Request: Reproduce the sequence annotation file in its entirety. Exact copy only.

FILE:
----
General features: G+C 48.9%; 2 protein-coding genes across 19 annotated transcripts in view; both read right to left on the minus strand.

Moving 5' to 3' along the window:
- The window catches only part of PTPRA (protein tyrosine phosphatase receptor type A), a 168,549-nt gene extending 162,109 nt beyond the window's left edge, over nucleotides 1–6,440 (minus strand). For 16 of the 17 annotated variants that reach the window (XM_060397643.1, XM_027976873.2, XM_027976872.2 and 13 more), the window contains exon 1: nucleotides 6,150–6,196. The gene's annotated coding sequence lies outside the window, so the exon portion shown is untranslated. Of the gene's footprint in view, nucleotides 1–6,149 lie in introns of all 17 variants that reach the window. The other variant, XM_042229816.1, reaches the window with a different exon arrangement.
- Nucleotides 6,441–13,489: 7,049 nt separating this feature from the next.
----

General features: G+C 48.9%; 2 protein-coding genes across 19 annotated transcripts in view; both read right to left on the minus strand.

Moving 5' to 3' along the window:
- The window catches only part of PTPRA (protein tyrosine phosphatase receptor type A), a 168,549-nt gene extending 162,109 nt beyond the window's left edge, over nucleotides 1–6,440 (minus strand). For 16 of the 17 annotated variants that reach the window (XM_060397643.1, XM_027976873.2, XM_027976872.2 and 13 more), the window contains exon 1: nucleotides 6,150–6,196. The gene's annotated coding sequence lies outside the window, so the exon portion shown is untranslated. Of the gene's footprint in view, nucleotides 1–6,149 lie in introns of all 17 variants that reach the window. The other variant, XM_042229816.1, reaches the window with a different exon arrangement.
- Nucleotides 6,441–13,489: 7,049 nt separating this feature from the next.